Repeat corticosteroid injections were found to be more effective in improving vision for individuals with persistent or recurrent uveitis-related macular edema compared to methotrexate or ranibizumab intravitreal injections, according to a recent clinical trial. The corticosteroid treatment exhibited superior results in reducing retinal swelling and was the sole therapy in the study to enhance vision. The findings were published in the journal Ophthalmology.
"Prior to this study, we didn't know the best treatment for persistent or recurrent macular edema, a major cause of vision loss in people with uveitis," said Douglas A. Jabs, M.D., Johns Hopkins Bloomberg School of Public Health, Baltimore, chair of the study. "This trial strongly indicates that repeat intraocular corticosteroid injections are superior to either intravitreal injections of methotrexate or ranibizumab."
Uveitis encompasses various inflammatory conditions that affect different parts of the eye, including the front (anterior uveitis), middle (intermediate uveitis), back (posterior uveitis), or the entire eye (panuveitis).
Inflammation within the eye can result in the accumulation of fluid in the central area of the retina, called the macula, leading to vision impairment. This condition, known as macular edema, is a common complication of uveitis that tends to persist or recur despite treatment for uveitis.
The primary aim of initial treatment for uveitis-related macular edema is to manage inflammation and reduce fluid accumulation beneath the retina. While oral corticosteroids may be effective for some patients, intraocular corticosteroid injections are often necessary for those with macular edema. One such treatment option is the dexamethasone intraocular implant.
However, it's important to note that intraocular corticosteroids can elevate intraocular pressure, which is a significant risk factor for glaucoma. Glaucoma can cause damage to the optic nerve and result in vision loss. Additionally, the use of intraocular corticosteroids may contribute to the development of cataracts, a condition characterized by the clouding of the eye's lens and subsequent visual impairment.
In this study, researchers compared three treatments for uveitis-related macular edema: an additional intraocular corticosteroid injection, an injection of the anti-vascular endothelial growth factor (anti-VEGF) drug ranibizumab, or an injection of the anti-inflammatory drug methotrexate.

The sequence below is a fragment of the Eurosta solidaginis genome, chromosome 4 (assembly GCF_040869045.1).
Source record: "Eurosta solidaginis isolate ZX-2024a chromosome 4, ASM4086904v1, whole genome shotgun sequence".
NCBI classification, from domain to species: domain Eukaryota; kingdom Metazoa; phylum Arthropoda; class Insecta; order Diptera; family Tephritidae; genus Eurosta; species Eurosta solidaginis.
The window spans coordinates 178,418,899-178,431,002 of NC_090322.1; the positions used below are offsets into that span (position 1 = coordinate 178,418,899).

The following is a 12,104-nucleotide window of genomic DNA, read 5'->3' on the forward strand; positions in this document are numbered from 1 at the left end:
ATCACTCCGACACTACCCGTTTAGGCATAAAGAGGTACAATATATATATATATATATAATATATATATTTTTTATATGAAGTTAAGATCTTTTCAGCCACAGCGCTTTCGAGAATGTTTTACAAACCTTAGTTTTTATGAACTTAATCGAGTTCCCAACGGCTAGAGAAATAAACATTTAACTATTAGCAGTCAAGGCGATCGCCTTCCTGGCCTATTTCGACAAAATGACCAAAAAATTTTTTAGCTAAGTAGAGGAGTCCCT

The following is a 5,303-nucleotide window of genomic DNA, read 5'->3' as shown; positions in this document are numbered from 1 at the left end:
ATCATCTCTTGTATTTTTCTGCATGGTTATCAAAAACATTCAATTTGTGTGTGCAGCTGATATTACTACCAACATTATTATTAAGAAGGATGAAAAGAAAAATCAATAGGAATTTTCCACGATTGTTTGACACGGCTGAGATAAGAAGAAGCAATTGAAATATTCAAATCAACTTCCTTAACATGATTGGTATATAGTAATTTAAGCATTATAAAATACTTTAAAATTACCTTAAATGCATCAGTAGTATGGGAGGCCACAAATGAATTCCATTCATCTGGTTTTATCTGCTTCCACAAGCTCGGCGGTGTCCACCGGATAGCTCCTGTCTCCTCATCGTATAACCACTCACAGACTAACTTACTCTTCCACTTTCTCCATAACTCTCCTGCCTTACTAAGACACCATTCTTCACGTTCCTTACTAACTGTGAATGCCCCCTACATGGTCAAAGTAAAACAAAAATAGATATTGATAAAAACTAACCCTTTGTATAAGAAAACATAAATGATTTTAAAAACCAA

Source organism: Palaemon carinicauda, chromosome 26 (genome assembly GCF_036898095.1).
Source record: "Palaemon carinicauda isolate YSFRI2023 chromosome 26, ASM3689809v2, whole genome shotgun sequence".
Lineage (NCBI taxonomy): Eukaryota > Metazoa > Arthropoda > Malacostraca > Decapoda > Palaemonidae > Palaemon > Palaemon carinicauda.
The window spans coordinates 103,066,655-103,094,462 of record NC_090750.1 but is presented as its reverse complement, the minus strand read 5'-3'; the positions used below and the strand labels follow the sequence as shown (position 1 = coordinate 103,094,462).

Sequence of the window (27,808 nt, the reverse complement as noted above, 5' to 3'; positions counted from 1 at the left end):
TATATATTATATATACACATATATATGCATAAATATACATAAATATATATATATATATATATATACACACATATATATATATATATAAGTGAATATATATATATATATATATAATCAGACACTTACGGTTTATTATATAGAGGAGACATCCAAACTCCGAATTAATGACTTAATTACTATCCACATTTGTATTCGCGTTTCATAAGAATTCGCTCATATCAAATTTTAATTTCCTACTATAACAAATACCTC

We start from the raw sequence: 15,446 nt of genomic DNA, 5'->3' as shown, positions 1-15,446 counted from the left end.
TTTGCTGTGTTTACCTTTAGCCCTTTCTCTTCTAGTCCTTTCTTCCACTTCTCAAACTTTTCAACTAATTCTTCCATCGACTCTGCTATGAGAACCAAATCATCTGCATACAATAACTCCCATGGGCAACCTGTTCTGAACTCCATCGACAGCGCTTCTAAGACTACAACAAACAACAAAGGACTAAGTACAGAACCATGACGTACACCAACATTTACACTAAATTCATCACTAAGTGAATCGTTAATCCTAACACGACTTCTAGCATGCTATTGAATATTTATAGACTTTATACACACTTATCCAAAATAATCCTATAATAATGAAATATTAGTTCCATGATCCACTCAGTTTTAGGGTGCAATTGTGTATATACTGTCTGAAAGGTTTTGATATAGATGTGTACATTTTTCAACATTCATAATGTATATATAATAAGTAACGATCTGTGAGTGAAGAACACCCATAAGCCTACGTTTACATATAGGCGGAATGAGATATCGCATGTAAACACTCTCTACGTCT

Anti-VEGF injections are commonly used to treat age-related macular degeneration and macular edema associated with various causes, including diabetic retinopathy. Previous small-scale studies indicated that ranibizumab injections and the anti-inflammatory properties of methotrexate might have potential in reducing uveitis-related macular edema.
The clinical trial enrolled 194 participants (225 study eyes) who had well-controlled uveitis but persistent or recurrent macular edema. Among them, 65 participants received dexamethasone corticosteroid, 65 participants received methotrexate, and 64 participants received ranibizumab. The study was conducted across 33 clinical centers in the United States, the United Kingdom, Australia, and India. All participants had previously undergone at least one intravitreal corticosteroid injection for uveitis-related macular edema.
The injection schedules for each group were based on typical clinical practice. The corticosteroid group received one dexamethasone implant injection at the start, and if the macular edema persisted, another injection was administered at eight weeks. The methotrexate group received one injection at the beginning, followed by repeat injections at four and eight weeks if the macular edema did not resolve. The ranibizumab group received injections at the start, four weeks, and eight weeks, regardless of whether their macular edema resolved.
At the end of the 12-week period, all three groups exhibited reductions in retinal swelling. The dexamethasone group demonstrated the greatest reduction compared to the other two groups (35% reduction for corticosteroid; 20% for ranibizumab; 11% for methotrexate). Furthermore, only the corticosteroid group showed improvement in vision, with an increase of nearly five letters, equivalent to approximately one row on an eye chart. Although the corticosteroid group experienced more instances of mild increases in intraocular pressure, occurrences of elevated levels were rare (<10%) in all three groups.
"Intraocular corticosteroid treatment remains the most effective therapy for uveitis-related macular edema," said Nisha Acharya, M.D., University of California San Francisco, the lead author of the study. "The vision gains in participants who received the corticosteroid treatment were very promising."
Nisha R. Acharya et al, Intravitreal Therapy for Uveitic Macular Edema—Ranibizumab versus Methotrexate versus the Dexamethasone Implant, Ophthalmology (2023). DOI: 10.1016/j.ophtha.2023.04.011